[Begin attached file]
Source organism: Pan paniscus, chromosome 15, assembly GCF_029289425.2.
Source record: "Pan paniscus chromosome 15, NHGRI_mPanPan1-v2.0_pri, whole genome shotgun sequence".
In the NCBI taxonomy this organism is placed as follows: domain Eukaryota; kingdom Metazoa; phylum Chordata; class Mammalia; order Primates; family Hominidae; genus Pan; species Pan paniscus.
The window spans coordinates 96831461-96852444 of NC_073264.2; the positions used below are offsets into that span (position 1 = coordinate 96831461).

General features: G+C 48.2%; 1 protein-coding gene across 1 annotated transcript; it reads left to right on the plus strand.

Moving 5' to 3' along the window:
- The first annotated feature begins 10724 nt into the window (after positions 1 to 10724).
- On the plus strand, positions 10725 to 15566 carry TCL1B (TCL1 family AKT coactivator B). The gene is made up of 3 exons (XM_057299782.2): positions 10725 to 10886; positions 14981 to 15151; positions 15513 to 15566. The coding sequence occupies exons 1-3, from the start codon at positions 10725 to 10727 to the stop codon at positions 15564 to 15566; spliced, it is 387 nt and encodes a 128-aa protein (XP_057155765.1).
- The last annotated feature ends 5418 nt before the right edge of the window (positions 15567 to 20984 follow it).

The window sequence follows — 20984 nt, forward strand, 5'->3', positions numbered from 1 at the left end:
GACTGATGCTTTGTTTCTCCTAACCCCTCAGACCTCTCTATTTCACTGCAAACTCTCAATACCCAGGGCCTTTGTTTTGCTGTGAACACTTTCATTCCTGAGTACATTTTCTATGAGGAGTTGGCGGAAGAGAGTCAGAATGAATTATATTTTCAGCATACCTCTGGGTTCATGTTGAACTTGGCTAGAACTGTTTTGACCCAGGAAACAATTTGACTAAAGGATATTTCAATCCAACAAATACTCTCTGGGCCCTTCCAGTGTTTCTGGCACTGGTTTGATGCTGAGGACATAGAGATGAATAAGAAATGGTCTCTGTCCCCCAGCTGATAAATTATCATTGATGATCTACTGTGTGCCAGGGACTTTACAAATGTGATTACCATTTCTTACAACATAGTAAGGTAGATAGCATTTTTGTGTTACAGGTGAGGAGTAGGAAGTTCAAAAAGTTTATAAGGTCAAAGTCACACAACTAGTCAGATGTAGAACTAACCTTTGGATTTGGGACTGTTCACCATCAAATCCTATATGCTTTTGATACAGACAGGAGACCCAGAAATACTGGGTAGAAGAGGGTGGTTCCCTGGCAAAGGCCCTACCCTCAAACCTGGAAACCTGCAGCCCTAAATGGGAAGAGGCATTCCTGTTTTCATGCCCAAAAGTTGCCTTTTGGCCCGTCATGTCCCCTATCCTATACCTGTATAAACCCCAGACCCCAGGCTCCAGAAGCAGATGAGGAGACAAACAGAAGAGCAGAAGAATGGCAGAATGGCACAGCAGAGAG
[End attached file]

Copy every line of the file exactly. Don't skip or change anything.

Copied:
Source organism: Pan paniscus, chromosome 15, assembly GCF_029289425.2.
Source record: "Pan paniscus chromosome 15, NHGRI_mPanPan1-v2.0_pri, whole genome shotgun sequence".
In the NCBI taxonomy this organism is placed as follows: domain Eukaryota; kingdom Metazoa; phylum Chordata; class Mammalia; order Primates; family Hominidae; genus Pan; species Pan paniscus.
The window spans coordinates 96831461-96852444 of NC_073264.2; the positions used below are offsets into that span (position 1 = coordinate 96831461).

General features: G+C 48.2%; 1 protein-coding gene across 1 annotated transcript; it reads left to right on the plus strand.

Moving 5' to 3' along the window:
- The first annotated feature begins 10724 nt into the window (after positions 1 to 10724).
- On the plus strand, positions 10725 to 15566 carry TCL1B (TCL1 family AKT coactivator B). The gene is made up of 3 exons (XM_057299782.2): positions 10725 to 10886; positions 14981 to 15151; positions 15513 to 15566. The coding sequence occupies exons 1-3, from the start codon at positions 10725 to 10727 to the stop codon at positions 15564 to 15566; spliced, it is 387 nt and encodes a 128-aa protein (XP_057155765.1).
- The last annotated feature ends 5418 nt before the right edge of the window (positions 15567 to 20984 follow it).

The window sequence follows — 20984 nt, forward strand, 5'->3', positions numbered from 1 at the left end:
GACTGATGCTTTGTTTCTCCTAACCCCTCAGACCTCTCTATTTCACTGCAAACTCTCAATACCCAGGGCCTTTGTTTTGCTGTGAACACTTTCATTCCTGAGTACATTTTCTATGAGGAGTTGGCGGAAGAGAGTCAGAATGAATTATATTTTCAGCATACCTCTGGGTTCATGTTGAACTTGGCTAGAACTGTTTTGACCCAGGAAACAATTTGACTAAAGGATATTTCAATCCAACAAATACTCTCTGGGCCCTTCCAGTGTTTCTGGCACTGGTTTGATGCTGAGGACATAGAGATGAATAAGAAATGGTCTCTGTCCCCCAGCTGATAAATTATCATTGATGATCTACTGTGTGCCAGGGACTTTACAAATGTGATTACCATTTCTTACAACATAGTAAGGTAGATAGCATTTTTGTGTTACAGGTGAGGAGTAGGAAGTTCAAAAAGTTTATAAGGTCAAAGTCACACAACTAGTCAGATGTAGAACTAACCTTTGGATTTGGGACTGTTCACCATCAAATCCTATATGCTTTTGATACAGACAGGAGACCCAGAAATACTGGGTAGAAGAGGGTGGTTCCCTGGCAAAGGCCCTACCCTCAAACCTGGAAACCTGCAGCCCTAAATGGGAAGAGGCATTCCTGTTTTCATGCCCAAAAGTTGCCTTTTGGCCCGTCATGTCCCCTATCCTATACCTGTATAAACCCCAGACCCCAGGCTCCAGAAGCAGATGAGGAGACAAACAGAAGAGCAGAAGAATGGCAGAATGGCACAGCAGAGAG